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30 July 2010
Deakin University Associate Professor Stan van Hooft admits he is something of an idealist, but his philosophy that individuals have a responsibility to shape world events has won him a place as a finalist in the 2010 Australian Museum Eureka Prizes – the Oscars of Australian science.
The awards recognise the year’s most innovative and influential scientists, together with the country’s top science communicators and teachers.
Associate Professor van Hooft was nominated as a finalist in the ethics category, for his book Cosmopolitanism: A Philosophy for Global Ethics.
In the book he argues that people should adopt a cosmopolitan view, embracing the whole world into their moral concerns and applying these standards impartially and equitably regardless of nationality, ethnicity, religion and gender.
“It then goes on to unpack the implications of that argument,” he explained.
“Cosmopolitanism is a demanding and contentious moral position.
“For instance, with the refugee crisis I challenge the way we put national boundaries around our concern for others.
“One of the first things we think about is our national interest, yet for a cosmopolitan the first thing we should think about is the needs and rights of the refugees. It’s about their moral status. To an Australian cosmopolitan who lives here the fact that there is a national border between them and us is morally irrelevant.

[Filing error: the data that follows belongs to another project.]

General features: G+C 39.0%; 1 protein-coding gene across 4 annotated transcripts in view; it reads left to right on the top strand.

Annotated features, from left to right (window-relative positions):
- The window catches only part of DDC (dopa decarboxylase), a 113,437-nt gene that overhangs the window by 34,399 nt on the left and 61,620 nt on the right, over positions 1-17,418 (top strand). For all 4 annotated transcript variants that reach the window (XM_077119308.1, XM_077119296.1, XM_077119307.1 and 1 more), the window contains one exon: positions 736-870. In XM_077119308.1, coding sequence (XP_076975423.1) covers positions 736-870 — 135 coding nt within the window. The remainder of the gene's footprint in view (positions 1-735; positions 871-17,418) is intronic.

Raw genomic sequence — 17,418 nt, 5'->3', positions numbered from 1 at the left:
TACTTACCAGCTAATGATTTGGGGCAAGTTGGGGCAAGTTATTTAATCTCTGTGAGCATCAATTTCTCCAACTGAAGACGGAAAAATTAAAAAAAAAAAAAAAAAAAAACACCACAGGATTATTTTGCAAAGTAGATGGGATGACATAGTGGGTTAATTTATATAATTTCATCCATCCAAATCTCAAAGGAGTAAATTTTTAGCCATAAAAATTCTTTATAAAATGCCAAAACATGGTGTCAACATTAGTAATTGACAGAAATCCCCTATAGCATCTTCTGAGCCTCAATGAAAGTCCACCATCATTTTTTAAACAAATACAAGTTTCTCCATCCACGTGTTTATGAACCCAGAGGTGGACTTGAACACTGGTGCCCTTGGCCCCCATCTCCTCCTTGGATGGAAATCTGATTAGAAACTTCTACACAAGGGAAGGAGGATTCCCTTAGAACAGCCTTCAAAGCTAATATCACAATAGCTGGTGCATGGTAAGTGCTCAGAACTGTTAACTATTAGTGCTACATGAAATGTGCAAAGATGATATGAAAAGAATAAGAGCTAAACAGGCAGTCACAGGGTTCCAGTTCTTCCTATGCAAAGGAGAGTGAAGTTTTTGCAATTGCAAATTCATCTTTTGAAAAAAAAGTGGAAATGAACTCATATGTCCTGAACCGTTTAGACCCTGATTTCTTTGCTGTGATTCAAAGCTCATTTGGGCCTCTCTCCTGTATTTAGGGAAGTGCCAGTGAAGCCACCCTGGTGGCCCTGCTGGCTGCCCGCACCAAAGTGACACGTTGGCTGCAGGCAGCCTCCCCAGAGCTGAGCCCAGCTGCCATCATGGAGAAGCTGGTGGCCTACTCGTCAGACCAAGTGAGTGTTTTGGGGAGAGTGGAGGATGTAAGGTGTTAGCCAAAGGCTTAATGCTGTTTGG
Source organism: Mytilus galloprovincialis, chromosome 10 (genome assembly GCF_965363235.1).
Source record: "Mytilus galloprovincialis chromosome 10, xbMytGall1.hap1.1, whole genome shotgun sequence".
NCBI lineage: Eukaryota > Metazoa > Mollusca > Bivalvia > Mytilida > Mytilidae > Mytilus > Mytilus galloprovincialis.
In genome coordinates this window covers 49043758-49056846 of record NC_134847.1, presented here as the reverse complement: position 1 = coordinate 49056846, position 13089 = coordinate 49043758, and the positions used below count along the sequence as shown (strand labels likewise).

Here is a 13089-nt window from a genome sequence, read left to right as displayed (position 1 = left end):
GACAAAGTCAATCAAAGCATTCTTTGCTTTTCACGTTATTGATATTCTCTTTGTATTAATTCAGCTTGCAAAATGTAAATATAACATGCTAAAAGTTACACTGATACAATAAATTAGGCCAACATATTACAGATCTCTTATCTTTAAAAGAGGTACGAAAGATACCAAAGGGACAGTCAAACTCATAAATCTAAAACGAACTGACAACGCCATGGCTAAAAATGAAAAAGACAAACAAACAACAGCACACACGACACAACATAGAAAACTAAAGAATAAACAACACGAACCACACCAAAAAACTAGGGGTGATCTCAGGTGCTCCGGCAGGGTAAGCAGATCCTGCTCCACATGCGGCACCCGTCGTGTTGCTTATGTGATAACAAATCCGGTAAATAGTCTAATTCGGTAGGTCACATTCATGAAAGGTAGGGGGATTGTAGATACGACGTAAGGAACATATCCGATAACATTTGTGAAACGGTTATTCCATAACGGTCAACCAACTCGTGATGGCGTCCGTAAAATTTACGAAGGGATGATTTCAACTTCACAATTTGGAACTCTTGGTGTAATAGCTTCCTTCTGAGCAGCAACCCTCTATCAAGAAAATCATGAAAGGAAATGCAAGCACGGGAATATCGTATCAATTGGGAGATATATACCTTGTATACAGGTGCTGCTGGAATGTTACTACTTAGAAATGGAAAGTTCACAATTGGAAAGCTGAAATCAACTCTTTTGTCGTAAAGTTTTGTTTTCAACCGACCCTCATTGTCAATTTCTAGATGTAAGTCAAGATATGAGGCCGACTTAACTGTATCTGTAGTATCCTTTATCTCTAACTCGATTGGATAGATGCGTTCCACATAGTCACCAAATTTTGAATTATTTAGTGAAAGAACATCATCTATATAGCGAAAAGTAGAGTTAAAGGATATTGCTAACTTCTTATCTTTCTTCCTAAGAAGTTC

“With the environment, the argument that we mustn’t place too many restrictions on our carbon emissions because of its effect on Australian business is also ethically questionable.
“A cosmopolitan would say ‘why does it matter that the business that is affected is an Australian one?’
“Everyone has a responsibility on this issue; it is not about putting the national interest first.”
Associate Professor van Hooft credited his colleagues in Deakin’s School of International and Political Studies for inspiring him to write the book.
“Philosophers often sit outside the real world and think about the ideal and whether we can live up to those ideals,” he said.
“They clarify problems and propose moral stances for people to live by. I found myself with colleagues who taught politics and international relations and was exposed to their interests. As a result I found that I acquired a much more practical and global outlook.”
Associate Professor van Hooft said everyone had a role to play in world events.
“World poverty and global injustice, for example, are problems that we are all involved in and which we can all do something about. But we need to see the victims of poverty in the developing world as just as deserving of our assistance as the poor in our own country.
“There is always a question about how much you can do and whether you can do enough,” he said.
“So individuals can do something as simple as sponsoring a child through Oxfam, or making a political decision by supporting the party which has the better policy on what you believe in.”
Associate Professor Stan van Hooft
School of International and Political Studies
03 9244 3973 or 0437 232 506